Just when you think you know everything about an ancestor, surprise! I thought I knew most everything about my paternal great grandfather David L. Osborne, 1848-1942.
For all of us who are procrastinating about labeling photos I have one thing to say, “Be considerate of the genealogist of the future!” My maternal grandmother was very good about labeling old family photos, and there is one, in particular, I found very informative.
52 Ancestors, in 52 Weeks – Week 10: Bachelor Uncle
My uncles are the marrying kind, sometimes more than once!
I had to go back four generations for a bachelor uncle, my great-great-great uncle Conrad Rumple, 1833-1911.
Conrad was an older brother to my great-great grandfather on my matrilineal line, William Rumple, 1839-1912.
My great-great grandparents, George Lafary and Catherine Landon, had a relatively small family, three of their six children survived to adulthood. However, they both came from large families of nine siblings and nearly all survived to marry and have children.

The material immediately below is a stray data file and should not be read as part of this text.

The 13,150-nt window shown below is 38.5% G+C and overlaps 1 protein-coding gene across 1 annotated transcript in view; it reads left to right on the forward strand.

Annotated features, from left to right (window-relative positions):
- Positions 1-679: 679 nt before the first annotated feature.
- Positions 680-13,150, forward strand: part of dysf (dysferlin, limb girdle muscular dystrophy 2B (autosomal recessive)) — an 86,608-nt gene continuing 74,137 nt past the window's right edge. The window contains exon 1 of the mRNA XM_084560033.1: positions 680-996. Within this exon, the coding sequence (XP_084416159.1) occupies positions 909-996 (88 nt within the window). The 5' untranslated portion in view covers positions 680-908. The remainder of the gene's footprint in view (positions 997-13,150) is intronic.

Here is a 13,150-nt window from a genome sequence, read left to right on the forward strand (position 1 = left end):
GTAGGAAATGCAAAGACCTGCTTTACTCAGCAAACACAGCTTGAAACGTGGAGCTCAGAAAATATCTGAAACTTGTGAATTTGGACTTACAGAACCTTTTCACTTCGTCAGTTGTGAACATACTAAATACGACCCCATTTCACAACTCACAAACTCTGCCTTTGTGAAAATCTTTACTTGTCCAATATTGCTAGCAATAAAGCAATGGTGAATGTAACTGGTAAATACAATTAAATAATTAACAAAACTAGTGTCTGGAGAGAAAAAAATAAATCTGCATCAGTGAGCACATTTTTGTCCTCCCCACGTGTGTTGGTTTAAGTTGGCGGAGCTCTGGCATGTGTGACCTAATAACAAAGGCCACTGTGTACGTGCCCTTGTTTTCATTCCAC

52 Ancestors, in 52 Weeks – Week 13: In The Paper
It’s fun to find articles in the paper mentioning one of my relatives. Mostly they are birth, marriage, divorce and death events. But, it’s the oddball articles in the papers I like the most.
52 Ancestors, in 52 Weeks – Week 14: Brick Wall
We all have a brick wall, that one ancestor who defies all research. I decided I would work at my brick walls by generation, I broke through the last of my 3rd great grandparent brick walls, now I am working on 4th great grandparents.
I realized I did not have a date of death for my great, great grandmother, Catherine Landon Lafary. A fresh search uncovered the date and much more. Out of place, but once discovered, everything fell into place.
I have many favorite photos among my collection of family artifacts. Currently, my favorite photo is of two little children from 1916 who were a complete mystery to me until last spring.